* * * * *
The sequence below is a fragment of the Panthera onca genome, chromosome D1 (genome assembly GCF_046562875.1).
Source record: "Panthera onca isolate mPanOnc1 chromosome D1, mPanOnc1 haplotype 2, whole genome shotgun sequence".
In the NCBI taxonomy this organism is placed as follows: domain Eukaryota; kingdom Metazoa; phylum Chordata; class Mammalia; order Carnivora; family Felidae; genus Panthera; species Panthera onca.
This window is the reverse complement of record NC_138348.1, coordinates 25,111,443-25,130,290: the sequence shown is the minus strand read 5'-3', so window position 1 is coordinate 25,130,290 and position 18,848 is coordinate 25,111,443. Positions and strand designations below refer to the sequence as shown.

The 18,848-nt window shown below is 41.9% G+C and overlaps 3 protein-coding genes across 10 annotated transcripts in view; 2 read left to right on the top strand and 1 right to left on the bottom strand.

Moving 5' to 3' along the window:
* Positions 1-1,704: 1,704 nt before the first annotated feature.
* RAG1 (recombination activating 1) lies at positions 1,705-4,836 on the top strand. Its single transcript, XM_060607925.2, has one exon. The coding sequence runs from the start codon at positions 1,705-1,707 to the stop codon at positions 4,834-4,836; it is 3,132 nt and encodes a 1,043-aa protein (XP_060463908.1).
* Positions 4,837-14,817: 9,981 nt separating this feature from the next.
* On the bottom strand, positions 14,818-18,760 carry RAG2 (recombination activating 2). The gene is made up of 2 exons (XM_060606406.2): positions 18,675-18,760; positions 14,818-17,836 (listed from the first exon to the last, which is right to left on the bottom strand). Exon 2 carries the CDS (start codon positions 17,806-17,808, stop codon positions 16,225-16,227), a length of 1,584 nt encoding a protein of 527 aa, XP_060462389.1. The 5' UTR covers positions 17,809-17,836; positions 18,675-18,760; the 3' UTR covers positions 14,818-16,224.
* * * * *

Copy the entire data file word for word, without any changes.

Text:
The sequence below is a fragment of the Panthera onca genome, chromosome D1 (genome assembly GCF_046562875.1).
Source record: "Panthera onca isolate mPanOnc1 chromosome D1, mPanOnc1 haplotype 2, whole genome shotgun sequence".
In the NCBI taxonomy this organism is placed as follows: domain Eukaryota; kingdom Metazoa; phylum Chordata; class Mammalia; order Carnivora; family Felidae; genus Panthera; species Panthera onca.
This window is the reverse complement of record NC_138348.1, coordinates 25,111,443-25,130,290: the sequence shown is the minus strand read 5'-3', so window position 1 is coordinate 25,130,290 and position 18,848 is coordinate 25,111,443. Positions and strand designations below refer to the sequence as shown.

The 18,848-nt window shown below is 41.9% G+C and overlaps 3 protein-coding genes across 10 annotated transcripts in view; 2 read left to right on the top strand and 1 right to left on the bottom strand.

Moving 5' to 3' along the window:
* Positions 1-1,704: 1,704 nt before the first annotated feature.
* RAG1 (recombination activating 1) lies at positions 1,705-4,836 on the top strand. Its single transcript, XM_060607925.2, has one exon. The coding sequence runs from the start codon at positions 1,705-1,707 to the stop codon at positions 4,834-4,836; it is 3,132 nt and encodes a 1,043-aa protein (XP_060463908.1).
* Positions 4,837-14,817: 9,981 nt separating this feature from the next.
* On the bottom strand, positions 14,818-18,760 carry RAG2 (recombination activating 2). The gene is made up of 2 exons (XM_060606406.2): positions 18,675-18,760; positions 14,818-17,836 (listed from the first exon to the last, which is right to left on the bottom strand). Exon 2 carries the CDS (start codon positions 17,806-17,808, stop codon positions 16,225-16,227), a length of 1,584 nt encoding a protein of 527 aa, XP_060462389.1. The 5' UTR covers positions 17,809-17,836; positions 18,675-18,760; the 3' UTR covers positions 14,818-16,224.